We met at the Beacon Hill herbarium, with specialists Marianne le Roux and Natasha Visser from SANBI in Pretoria and Prof. Dan Nickrent from Carbondale University in Illinois, USA. After they had an opportunity to go through the Thesium specimens in the herbarium, we took a walk to the rocky promontory where the commemorative plaque is mounted, where we found many Thesium cupressoides.
We then drove to the Red Desert Nature Reserve where we were able to find Thesium pallidum and Thesium natalense. Along the way, Marianne was able to examine some of the Fabaceae genera which were flowering, while Dan was kept busy taking photographs of the many hemi-parasitic species in the family Orobanchaceae encountered - plants with which he is familiar but had not previously encountered in the field.
The following day we arranged to meet with the rest of the Thursday group at the Western Heights where we would look for Thesium angulosum. Fortunately, having previously collected this species near the swamp forest, it did not take us long to find several plants. This gave me the opportunity to check on a known population of the Rare endemic Emplectanthus dalzelii and we managed to find two plants flowering. Subsequently the group found another on in flower some distance away at the side of the Cascades stream - a previously unknown location!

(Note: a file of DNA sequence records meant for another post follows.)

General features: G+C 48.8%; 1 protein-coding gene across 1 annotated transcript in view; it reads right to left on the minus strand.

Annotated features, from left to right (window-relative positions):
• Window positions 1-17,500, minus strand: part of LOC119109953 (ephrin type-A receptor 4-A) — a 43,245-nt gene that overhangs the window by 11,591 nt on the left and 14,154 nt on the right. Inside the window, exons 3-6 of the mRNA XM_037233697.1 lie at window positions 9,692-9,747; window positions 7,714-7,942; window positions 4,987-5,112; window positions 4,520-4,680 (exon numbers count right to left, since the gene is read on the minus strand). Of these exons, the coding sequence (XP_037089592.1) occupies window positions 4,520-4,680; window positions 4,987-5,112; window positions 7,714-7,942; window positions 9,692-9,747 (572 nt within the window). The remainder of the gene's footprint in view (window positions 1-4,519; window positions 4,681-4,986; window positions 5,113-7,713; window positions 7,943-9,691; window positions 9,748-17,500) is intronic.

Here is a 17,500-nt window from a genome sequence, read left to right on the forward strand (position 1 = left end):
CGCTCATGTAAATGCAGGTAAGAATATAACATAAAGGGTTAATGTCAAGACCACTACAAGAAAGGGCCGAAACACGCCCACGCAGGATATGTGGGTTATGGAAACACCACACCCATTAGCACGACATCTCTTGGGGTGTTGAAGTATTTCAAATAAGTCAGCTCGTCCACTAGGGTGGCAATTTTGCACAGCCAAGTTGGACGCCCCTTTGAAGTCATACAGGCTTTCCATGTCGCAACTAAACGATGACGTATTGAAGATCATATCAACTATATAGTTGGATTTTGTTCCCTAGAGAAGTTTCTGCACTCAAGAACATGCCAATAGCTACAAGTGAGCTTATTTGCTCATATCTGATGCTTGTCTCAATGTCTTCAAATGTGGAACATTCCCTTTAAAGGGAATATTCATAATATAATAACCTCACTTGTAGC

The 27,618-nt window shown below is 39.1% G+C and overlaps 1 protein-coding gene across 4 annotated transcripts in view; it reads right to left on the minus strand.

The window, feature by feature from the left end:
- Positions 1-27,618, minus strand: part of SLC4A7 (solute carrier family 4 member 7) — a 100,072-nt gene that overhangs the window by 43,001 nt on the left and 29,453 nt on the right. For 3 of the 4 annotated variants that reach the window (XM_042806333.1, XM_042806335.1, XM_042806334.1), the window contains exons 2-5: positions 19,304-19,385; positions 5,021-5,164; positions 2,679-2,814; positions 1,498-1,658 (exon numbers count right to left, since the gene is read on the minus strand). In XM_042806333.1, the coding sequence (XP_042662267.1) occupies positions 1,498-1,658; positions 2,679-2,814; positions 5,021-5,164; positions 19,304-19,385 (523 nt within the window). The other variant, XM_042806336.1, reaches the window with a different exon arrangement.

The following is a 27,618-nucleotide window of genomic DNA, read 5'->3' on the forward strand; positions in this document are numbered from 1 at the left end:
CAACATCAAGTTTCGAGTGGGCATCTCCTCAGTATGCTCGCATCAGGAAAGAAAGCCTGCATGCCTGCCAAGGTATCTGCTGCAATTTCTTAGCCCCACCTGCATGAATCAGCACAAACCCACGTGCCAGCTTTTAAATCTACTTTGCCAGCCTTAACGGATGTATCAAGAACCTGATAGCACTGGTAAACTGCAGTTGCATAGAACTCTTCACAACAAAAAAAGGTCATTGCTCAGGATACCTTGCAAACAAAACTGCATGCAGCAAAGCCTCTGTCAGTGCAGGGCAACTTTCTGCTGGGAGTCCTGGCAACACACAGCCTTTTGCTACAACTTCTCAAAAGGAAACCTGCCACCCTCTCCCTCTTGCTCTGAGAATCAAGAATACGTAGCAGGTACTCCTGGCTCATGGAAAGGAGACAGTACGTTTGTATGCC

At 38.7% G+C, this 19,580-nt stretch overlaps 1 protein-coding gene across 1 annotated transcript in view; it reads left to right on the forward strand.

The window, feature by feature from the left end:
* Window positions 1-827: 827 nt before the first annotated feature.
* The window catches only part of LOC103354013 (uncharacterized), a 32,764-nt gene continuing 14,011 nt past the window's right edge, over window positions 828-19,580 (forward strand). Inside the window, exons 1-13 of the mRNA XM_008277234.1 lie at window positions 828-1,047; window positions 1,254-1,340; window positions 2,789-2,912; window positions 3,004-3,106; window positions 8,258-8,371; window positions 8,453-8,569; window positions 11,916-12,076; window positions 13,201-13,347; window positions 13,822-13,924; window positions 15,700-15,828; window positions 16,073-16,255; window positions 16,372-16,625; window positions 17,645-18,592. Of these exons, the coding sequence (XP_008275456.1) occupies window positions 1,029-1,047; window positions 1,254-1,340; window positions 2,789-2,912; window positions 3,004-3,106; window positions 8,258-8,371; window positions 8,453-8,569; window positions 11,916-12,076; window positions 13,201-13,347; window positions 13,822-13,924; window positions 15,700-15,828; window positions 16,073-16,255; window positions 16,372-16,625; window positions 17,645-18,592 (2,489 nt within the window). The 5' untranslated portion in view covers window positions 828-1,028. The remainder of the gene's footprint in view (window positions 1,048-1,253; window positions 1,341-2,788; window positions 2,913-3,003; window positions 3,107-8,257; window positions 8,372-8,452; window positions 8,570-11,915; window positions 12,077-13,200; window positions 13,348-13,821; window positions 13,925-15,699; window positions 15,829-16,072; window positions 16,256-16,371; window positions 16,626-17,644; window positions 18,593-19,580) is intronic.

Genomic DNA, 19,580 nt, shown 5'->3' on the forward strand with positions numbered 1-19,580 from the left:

|Dan giving an impromptu Thesium master class in the field (Photo K Grieve)|
|Lunch at the Cascades (Photo M Abbott)|
|Tephrosia bachmannii; the creeping form as opposed to the |
bushy form seen at Oribi last week
|Natasha trying to keep hold of her hat while enjoying the view of the |
Umtamvuna Gorge and still avoiding getting blown off the cliffs
|The Thesium hunters at the Vulture Restaurant|
|The Thesium Hunters overlooking the Gorge (Photo K Grieve)|
Participants to all the walks during the Thesium hunters' visit: Anne S, Dan N, Dorothy M, Gail B-W, Graham G, Kate G, Maggie A, Marianne le R, Uschi T, Natasha V.